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Mental health much worse for many young people with mental health needs

Young people with mental health needs are under increasing pressure and struggling to get the right support as a result of the coronavirus pandemic.

Young people with mental health needs are under increasing pressure and struggling to get the right support as a result of the coronavirus pandemic, according to a new report by YoungMinds.

The report reflects the results of a survey with 2,036 young people aged 13-25 with a history of mental health problems [1], carried out between 6th June and 5th July [2]. It follows on from a similar survey carried out in March, at the start of the lockdown period [3]. 

The results reveal that:

  • 80% of respondents agreed that the coronavirus pandemic had made their mental health worse. 41% said it had made their mental health “much worse”, up from 32% in the previous survey in March. This was often related to increased feelings of anxiety, isolation, a loss of coping mechanisms or a loss of motivation.
  • 87% of respondents agreed that they had felt lonely or isolated during the lockdown period, even though 71% had been able to stay in touch with friends. 
  • Among more than 1,000 respondents who were accessing mental health support in the three months leading up the crisis (including from the NHS, school and university counsellors, private providers, charities and helplines), 31% said they were no longer able to access support but still needed it. This is an increase from 26% in the previous survey. Many of those respondents had been offered remote support, but were unable to accept it because of concerns about privacy at home or a lack of access to technology.[4]
  • Of those who had not been accessing support immediately before the crisis, 40% said that they had not looked for support but were struggling with their mental health.  Reasons for not looking for support included not wanting to ‘burden’ services during this time, anxiety about video or phone calls, not having privacy at home, or feeling shame at needing help.
  • 11% of respondents said that their mental health had improved during the crisis, an increase from 6% in the previous survey. This was often because they felt it was beneficial to be away from the pressures of their normal life (e.g. bullying or academic pressure at school)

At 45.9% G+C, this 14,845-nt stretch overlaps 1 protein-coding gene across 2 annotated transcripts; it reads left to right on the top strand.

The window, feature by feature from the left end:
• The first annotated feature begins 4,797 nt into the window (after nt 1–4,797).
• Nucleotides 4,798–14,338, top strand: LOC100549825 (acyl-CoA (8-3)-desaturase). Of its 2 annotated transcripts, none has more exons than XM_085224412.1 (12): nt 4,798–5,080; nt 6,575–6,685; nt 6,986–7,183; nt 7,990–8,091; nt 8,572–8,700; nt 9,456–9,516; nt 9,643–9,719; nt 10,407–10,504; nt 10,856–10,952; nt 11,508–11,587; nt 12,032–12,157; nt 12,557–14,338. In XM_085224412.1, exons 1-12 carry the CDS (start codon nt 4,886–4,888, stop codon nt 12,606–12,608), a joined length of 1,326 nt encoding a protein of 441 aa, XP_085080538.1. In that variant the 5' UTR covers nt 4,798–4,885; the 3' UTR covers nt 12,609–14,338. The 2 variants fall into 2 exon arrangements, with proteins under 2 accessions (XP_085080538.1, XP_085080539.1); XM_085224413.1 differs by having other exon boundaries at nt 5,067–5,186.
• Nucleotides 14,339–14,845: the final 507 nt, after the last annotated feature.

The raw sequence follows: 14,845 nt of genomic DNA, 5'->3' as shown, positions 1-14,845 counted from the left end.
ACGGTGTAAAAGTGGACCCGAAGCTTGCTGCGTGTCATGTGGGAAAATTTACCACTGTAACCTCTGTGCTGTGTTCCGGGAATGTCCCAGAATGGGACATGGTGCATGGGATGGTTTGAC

Among those who were no longer able to access support, many had been concerned about the loss of face-to-face support and about receiving support remotely because of a lack of privacy at home. Others had experienced the cancellation of services such as counselling at school or local support groups, or a breakdown in communication as lockdown started. 

The charity also asked about the factors that impacted young people’s mental health as a result of the pandemic and the lockdown. Many respondents talked about feeling isolated or lonely, lacking motivation and purpose and anxiety over the virus itself or the impact of it on their lives.  Friends were seen as the most helpful form of support for young people, when it was possible to stay in touch with them.


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“In the last few months, young people with mental health problems have struggled to cope with social isolation, anxiety and fears about their future. Some have been through bereavement or other traumatic experiences, while groups who were already disadvantaged are now likely to become more so. For young people who have adjusted comparatively well during lockdown, the return to ‘normal’ life may bring its own pressures.

“Mental health professionals across all sectors have worked extremely hard to adapt their services, and a large number of young people who were receiving support face-to-face are still successfully receiving it through phone or video calls. But as our survey reveals, this is not the right approach for everyone. Many young people lack access to technology, are concerned about privacy or simply do not feel safe opening up online.